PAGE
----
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Extreme cold will drive up gas prices, experts say

Nearly 20% of total U.S. refinery capacity offline 

Motorists should brace themselves for even higher gas prices in the days ahead, enhanced by the extreme cold weather hitting much of the country. According to GasBuddy, the travel and navigation app used by more North American drivers to save money on gas, the national average price of gasoline may jump 10-20 cents per gallon from its current price of $2.54 per gallon over the next two weeks as millions of barrels of refining capacity has gone offline due to the extreme cold in the South, with little relief on the horizon as overall gasoline demand continues to recover from the COVID-19 pandemic.

Such an increase in prices could lead the national average to rise to $2.65-$2.75 per gallon, resulting in the highest prices since 2019 and the highest seasonal prices in over five years.

“The quicker the affected refineries are able to come back online, the better, and perhaps less painful for motorists than if they remain out of service for even longer,” said Patrick De Haan, head of petroleum analysis at GasBuddy. “Oil prices have continued to rally as global oil demand recovers from the worst of the COVID-19 pandemic, and now the extreme cold weather shutting refineries down, us motorists just can’t seem to catch a break. We probably won’t see much, if any relief, anytime soon.”

According to GasBuddy’s analysis, 11 refineries in Texas and one in Kansas have at least partially shut due to the extremely cold weather. Refineries are exposed to the elements, and unlike facilities in the northern U.S. which are prepared for cold weather, few refineries in the south have protection from these historically low temperatures. GasBuddy calculations show 3.48 million barrels of refining capacity were offline as of midday Tuesday, or nearly 20% of total U.S. refining capacity, just under the amount shut down due to Hurricane Harvey in 2017. Every day that these refineries are not operating the country is consuming more gasoline than it produces, swiftly impacting inventories.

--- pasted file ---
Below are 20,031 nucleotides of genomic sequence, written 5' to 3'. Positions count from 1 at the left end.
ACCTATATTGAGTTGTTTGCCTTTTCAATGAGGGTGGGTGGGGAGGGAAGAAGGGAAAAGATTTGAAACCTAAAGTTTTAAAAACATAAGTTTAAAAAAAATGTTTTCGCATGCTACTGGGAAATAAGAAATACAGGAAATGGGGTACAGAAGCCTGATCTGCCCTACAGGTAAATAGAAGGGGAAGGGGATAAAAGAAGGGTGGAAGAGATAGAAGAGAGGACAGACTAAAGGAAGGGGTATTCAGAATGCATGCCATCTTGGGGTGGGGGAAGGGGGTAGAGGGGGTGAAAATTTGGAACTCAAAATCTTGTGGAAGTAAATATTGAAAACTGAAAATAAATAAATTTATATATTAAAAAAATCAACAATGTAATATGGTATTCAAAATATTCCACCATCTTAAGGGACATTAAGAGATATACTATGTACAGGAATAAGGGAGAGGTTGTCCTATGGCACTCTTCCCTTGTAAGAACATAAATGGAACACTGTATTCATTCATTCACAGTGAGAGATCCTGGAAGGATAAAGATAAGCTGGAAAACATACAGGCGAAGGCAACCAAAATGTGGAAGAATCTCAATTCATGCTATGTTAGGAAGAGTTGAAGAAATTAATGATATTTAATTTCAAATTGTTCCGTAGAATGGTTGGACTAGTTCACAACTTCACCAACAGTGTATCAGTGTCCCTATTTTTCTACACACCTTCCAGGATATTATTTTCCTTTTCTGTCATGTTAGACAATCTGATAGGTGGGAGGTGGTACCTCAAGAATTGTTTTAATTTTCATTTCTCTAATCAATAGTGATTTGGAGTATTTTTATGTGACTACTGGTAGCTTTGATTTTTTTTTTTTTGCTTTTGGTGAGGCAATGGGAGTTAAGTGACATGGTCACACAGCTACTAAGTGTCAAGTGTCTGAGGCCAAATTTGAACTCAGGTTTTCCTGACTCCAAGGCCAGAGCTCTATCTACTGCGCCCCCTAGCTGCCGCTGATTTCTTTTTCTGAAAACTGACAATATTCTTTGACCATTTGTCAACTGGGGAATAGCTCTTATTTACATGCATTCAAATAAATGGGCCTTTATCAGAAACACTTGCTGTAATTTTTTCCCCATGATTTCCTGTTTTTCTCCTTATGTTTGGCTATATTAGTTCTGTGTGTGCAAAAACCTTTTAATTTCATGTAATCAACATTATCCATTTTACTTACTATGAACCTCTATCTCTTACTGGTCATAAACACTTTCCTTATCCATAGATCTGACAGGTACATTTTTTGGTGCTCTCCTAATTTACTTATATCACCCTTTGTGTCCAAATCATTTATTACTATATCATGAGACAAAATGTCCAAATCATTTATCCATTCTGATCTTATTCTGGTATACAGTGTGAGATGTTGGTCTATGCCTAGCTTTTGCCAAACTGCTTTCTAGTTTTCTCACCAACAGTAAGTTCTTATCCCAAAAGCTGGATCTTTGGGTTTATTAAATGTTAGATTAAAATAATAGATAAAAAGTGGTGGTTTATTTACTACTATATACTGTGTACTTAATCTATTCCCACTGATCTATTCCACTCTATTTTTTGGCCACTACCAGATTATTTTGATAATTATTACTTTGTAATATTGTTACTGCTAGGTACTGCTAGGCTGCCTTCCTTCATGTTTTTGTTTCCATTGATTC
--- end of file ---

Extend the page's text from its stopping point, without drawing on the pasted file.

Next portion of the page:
“Expect gas prices to rise more closer to the markets these refineries serve, primarily Texas, Louisiana, Alabama, Mississippi, Florida, Georgia, the Carolinas, and potentially even up the coast, as the Colonial pipeline carries refined products from the affected refineries as far as New Jersey. While other regions are also likely to see impacts to gas prices, the amount may be slightly less,” De Haan said. “Even after this event is over, it may take refineries days or even a week or two to fully return to service, and with gasoline demand likely to accelerate as we approach March and April, the price increases may not quickly fade.”

GasBuddy expects the national average could rise closer to $3 per gallon closer to Memorial Day weekend as refineries eventually begin to switch over to EPA-mandated cleaner summer fuels. While a $3/gal national average is far from guaranteed, the odds are certainly rising. The market could get doused in cold water, however, should OPEC, which controls a third of global oil production, raise production in the weeks or months ahead.

GasBuddy offers these tips to save money on gas amidst price increases:

  • Shop around: Gas prices can vary as much as $1 per gallon in metropolitan areas. Searching for the best gas prices before filling up with tools like the free GasBuddy app can ensure drivers pay the lowest price.
  • Drive mindfully: Aggressive driving can reduce gas mileage by as much as 40%.1 ● Pay and save: Joining a gas station loyalty program or using payments services like Pay with GasBuddy can save drivers hundreds of dollars per year on gas.

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